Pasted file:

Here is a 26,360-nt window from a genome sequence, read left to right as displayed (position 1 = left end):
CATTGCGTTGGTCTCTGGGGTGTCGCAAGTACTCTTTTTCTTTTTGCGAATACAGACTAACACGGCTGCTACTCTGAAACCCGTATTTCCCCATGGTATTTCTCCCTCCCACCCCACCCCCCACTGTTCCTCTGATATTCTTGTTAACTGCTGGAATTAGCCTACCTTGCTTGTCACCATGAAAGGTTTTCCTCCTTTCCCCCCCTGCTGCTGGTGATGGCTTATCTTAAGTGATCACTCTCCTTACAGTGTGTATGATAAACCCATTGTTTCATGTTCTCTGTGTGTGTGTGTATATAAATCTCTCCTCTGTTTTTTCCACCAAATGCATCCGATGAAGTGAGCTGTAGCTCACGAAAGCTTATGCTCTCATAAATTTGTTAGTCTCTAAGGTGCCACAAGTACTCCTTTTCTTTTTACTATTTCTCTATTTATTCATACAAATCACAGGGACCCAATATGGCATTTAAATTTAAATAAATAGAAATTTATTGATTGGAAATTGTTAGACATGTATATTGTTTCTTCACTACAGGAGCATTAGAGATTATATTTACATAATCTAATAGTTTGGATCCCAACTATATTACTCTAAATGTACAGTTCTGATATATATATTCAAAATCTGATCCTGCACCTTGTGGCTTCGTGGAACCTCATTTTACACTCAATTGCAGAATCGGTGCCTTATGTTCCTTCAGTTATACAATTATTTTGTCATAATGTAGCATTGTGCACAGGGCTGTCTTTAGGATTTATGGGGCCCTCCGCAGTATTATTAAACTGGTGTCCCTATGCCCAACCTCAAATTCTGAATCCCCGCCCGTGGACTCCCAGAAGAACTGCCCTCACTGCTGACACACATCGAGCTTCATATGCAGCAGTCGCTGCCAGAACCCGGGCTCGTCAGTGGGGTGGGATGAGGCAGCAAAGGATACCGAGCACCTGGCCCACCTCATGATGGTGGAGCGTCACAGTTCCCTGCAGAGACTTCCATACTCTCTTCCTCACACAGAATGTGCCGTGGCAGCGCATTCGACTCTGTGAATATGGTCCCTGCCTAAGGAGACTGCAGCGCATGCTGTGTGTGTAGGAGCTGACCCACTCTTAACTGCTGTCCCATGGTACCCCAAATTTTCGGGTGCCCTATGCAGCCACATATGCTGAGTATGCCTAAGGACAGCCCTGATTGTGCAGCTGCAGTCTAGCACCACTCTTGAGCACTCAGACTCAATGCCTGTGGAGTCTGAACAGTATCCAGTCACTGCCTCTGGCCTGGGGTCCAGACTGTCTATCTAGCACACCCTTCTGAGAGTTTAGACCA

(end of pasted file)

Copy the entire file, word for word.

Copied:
Here is a 26,360-nt window from a genome sequence, read left to right as displayed (position 1 = left end):
CATTGCGTTGGTCTCTGGGGTGTCGCAAGTACTCTTTTTCTTTTTGCGAATACAGACTAACACGGCTGCTACTCTGAAACCCGTATTTCCCCATGGTATTTCTCCCTCCCACCCCACCCCCCACTGTTCCTCTGATATTCTTGTTAACTGCTGGAATTAGCCTACCTTGCTTGTCACCATGAAAGGTTTTCCTCCTTTCCCCCCCTGCTGCTGGTGATGGCTTATCTTAAGTGATCACTCTCCTTACAGTGTGTATGATAAACCCATTGTTTCATGTTCTCTGTGTGTGTGTGTATATAAATCTCTCCTCTGTTTTTTCCACCAAATGCATCCGATGAAGTGAGCTGTAGCTCACGAAAGCTTATGCTCTCATAAATTTGTTAGTCTCTAAGGTGCCACAAGTACTCCTTTTCTTTTTACTATTTCTCTATTTATTCATACAAATCACAGGGACCCAATATGGCATTTAAATTTAAATAAATAGAAATTTATTGATTGGAAATTGTTAGACATGTATATTGTTTCTTCACTACAGGAGCATTAGAGATTATATTTACATAATCTAATAGTTTGGATCCCAACTATATTACTCTAAATGTACAGTTCTGATATATATATTCAAAATCTGATCCTGCACCTTGTGGCTTCGTGGAACCTCATTTTACACTCAATTGCAGAATCGGTGCCTTATGTTCCTTCAGTTATACAATTATTTTGTCATAATGTAGCATTGTGCACAGGGCTGTCTTTAGGATTTATGGGGCCCTCCGCAGTATTATTAAACTGGTGTCCCTATGCCCAACCTCAAATTCTGAATCCCCGCCCGTGGACTCCCAGAAGAACTGCCCTCACTGCTGACACACATCGAGCTTCATATGCAGCAGTCGCTGCCAGAACCCGGGCTCGTCAGTGGGGTGGGATGAGGCAGCAAAGGATACCGAGCACCTGGCCCACCTCATGATGGTGGAGCGTCACAGTTCCCTGCAGAGACTTCCATACTCTCTTCCTCACACAGAATGTGCCGTGGCAGCGCATTCGACTCTGTGAATATGGTCCCTGCCTAAGGAGACTGCAGCGCATGCTGTGTGTGTAGGAGCTGACCCACTCTTAACTGCTGTCCCATGGTACCCCAAATTTTCGGGTGCCCTATGCAGCCACATATGCTGAGTATGCCTAAGGACAGCCCTGATTGTGCAGCTGCAGTCTAGCACCACTCTTGAGCACTCAGACTCAATGCCTGTGGAGTCTGAACAGTATCCAGTCACTGCCTCTGGCCTGGGGTCCAGACTGTCTATCTAGCACACCCTTCTGAGAGTTTAGACCA